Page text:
I should have been prepared. I’ve experienced it before, but it caught me off-guard and did a number on my heart.
When Levi was born, it took me six months to admit I needed help. Postpartum depression had a vise grip on me and I couldn’t look up long enough to see the beauty in my baby, my marriage, my friendships, my life. Reeling from the inexperience of being a mother, trying desperately to find new footing with Matt as we navigated through exhaustion and unmet expectations, and feeling like I was coming apart and nothing or no one would be able to put me back together.
It was brutal.
And it took time to heal. Time to wade through what was truth and what was a lie. Time to learn who Levi was and fall in love with him. Time to learn to communicate with Matt all over again as our normal had shifted. But, healing came. Thankfully, blessedly, like taking a deep breath of fresh air, healing.
Three additional children later, and then…
Amelia. Our sweet, beautiful, completely unexpected baby #5. The pregnancy I did not want. The change in our life I was not anticipating.
It took roughly five months for me to begin to feel joy and excitement over her life and what a baby would bring to our family. Five months of crying out and imploring God for help because I simply didn’t think I could handle it.
A birth that didn’t go as I had hoped, and Amelia Eve arrived. The feelings were there. I loved her immediately. I cried tears of relief and joy that she was here. Things were good. We were adjusting. It was okay. I was okay.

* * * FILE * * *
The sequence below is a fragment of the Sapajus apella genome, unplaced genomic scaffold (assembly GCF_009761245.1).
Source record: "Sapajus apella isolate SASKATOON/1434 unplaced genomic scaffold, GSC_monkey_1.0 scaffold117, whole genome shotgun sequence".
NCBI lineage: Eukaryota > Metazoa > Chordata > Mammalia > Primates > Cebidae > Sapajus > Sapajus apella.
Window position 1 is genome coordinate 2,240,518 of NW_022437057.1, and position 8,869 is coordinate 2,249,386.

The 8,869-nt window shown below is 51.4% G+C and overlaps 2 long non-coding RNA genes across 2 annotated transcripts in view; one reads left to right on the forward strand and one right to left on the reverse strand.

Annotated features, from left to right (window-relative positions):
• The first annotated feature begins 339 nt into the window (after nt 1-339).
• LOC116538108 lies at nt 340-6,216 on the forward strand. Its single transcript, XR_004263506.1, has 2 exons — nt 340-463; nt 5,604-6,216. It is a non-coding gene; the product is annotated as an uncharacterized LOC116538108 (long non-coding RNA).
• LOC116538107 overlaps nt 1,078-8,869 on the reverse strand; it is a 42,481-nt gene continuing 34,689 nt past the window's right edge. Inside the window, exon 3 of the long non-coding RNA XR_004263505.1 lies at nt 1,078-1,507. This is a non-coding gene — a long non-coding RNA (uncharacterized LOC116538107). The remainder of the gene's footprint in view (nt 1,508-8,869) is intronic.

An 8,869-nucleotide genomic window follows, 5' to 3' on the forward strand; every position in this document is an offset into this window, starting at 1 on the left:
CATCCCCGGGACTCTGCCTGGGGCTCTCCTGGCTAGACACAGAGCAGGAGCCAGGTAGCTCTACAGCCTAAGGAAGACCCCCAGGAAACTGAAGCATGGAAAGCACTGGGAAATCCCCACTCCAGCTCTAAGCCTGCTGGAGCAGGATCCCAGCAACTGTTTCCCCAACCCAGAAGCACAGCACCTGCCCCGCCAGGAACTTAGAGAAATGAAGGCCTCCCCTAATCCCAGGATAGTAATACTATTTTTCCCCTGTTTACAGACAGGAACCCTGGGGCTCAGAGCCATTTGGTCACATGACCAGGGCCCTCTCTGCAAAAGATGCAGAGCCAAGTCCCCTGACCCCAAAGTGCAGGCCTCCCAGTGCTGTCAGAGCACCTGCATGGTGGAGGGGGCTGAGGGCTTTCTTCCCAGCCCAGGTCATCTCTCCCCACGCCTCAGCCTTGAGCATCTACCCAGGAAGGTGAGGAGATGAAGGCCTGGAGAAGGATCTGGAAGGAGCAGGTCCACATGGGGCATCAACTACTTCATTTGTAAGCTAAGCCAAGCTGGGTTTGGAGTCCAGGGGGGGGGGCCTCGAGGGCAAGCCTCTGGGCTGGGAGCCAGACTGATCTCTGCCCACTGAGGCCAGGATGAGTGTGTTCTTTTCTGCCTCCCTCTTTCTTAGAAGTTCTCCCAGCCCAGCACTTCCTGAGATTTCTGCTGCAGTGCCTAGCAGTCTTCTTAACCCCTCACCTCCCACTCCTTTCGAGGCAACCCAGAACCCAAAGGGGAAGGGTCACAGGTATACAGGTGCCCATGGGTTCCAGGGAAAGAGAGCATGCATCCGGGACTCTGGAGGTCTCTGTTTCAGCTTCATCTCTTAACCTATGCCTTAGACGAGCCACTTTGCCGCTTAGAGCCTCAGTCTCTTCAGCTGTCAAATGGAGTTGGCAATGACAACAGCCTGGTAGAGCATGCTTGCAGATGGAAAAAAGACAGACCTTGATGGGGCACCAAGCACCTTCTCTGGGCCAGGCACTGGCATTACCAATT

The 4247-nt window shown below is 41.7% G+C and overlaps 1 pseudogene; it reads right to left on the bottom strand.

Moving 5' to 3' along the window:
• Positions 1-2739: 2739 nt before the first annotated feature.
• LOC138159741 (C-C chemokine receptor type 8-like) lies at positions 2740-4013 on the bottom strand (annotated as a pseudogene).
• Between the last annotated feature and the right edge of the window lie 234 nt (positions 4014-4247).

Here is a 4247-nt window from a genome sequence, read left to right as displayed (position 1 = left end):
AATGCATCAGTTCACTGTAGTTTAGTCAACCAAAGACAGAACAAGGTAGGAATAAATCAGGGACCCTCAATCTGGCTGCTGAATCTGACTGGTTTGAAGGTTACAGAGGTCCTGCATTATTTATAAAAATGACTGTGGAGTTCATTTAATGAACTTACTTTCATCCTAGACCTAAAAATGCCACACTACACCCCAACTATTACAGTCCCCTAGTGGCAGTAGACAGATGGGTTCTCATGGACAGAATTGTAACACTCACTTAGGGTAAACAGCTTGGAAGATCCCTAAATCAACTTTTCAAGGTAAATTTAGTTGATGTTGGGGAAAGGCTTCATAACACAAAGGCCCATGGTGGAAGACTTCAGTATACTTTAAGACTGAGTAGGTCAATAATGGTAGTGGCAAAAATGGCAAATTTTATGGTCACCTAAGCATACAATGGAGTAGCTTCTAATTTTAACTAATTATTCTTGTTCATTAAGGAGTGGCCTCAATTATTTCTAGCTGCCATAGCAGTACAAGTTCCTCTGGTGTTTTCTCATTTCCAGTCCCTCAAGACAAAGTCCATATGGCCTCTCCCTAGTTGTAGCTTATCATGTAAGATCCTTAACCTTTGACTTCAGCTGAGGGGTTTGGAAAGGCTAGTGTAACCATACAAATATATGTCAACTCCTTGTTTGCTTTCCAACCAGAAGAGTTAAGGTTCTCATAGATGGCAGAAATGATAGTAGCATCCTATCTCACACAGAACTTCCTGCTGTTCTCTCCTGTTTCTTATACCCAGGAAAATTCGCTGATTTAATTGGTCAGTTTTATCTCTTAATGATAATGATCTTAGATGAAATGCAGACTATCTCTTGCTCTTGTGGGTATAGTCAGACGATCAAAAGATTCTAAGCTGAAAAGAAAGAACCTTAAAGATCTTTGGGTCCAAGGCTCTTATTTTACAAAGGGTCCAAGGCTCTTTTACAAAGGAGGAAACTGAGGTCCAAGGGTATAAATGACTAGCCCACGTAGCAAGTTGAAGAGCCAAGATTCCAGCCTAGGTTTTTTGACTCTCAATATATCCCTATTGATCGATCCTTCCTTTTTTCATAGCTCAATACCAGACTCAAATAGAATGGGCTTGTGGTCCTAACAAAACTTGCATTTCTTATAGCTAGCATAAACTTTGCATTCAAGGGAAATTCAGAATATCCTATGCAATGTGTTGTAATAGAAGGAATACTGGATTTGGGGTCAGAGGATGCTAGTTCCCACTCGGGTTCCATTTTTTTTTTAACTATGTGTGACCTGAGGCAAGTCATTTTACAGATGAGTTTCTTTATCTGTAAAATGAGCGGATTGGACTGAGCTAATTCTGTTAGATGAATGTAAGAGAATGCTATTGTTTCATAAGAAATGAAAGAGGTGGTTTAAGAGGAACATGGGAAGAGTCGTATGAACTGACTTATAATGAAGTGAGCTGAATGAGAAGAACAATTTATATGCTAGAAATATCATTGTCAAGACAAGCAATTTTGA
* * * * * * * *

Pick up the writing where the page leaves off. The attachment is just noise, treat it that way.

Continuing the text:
Until I wasn’t. Again.
And just like with what I experienced before, the whispered lies kept coming.
“You don’t love her. You didn’t want her. You know you didn’t. What kind of mother are you?”
“You’re failing. You’re being a terrible wife. A terrible mom.”
The worst one?
“You are alone.”
Because we had been down this road before, Matt knew something wasn’t right. That I was not myself.
“You’re checking out on us, Erin. You need to talk to me. Please keep talking to me. I know it’s hard. I can’t help you if I don’t know how you’re feeling.”
Although everything within me did not want to keep talking, I did. I didn’t allow myself an excuse not to.
But there were times when it was obvious to others as well that I was struggling. Shutting down.
And they love me enough to reach out and speak truth to me even when I don’t want to hear it. And they, without knowing it, showed me they were willing to fight for me when I couldn’t fight for myself.
And I think, sometimes, this is what friendship is about. Showing up when it’s hard, when it’s messy, when you don’t want to. Because you love someone. Because they matter.
These beautiful hearts did that. They breathed Jesus into my heart and helped me start the ascent out of the deeps I was in. They showed me I wasn’t, and am not, alone.
I still have moments of dark. Glennon Doyle Melton calls these times in life brutiful. As in we have moments, seasons, times of hard, hard things, but there is beauty in it. Because of God. Because of friends. Because of what the hard things bring. I think this has been one of those times. A brutiful time, indeed. I am thankful for those who have been light and beauty during this time more than I can express. Because of them, the light is shining in the dark brighter than it was before.
By the grace of God and my identity in Him, I am okay. By the love of my husband, I am okay.
And by the love of my cherished friends, I am okay.
**When I experienced my first bout of PPD, I put myself in the care of an amazing counselor. Being aware and catching the signs early this time has helped me and Matt tremendously as we navigated this latest bout with the tips and tools I received from my counselor. I do not take my mental and emotional health lightly, and if you are experiencing feelings of depression, hopelessness, anxiety, etc., please reach out to a professional to help you through it. You don’t have to do it alone.**
Blessings and love,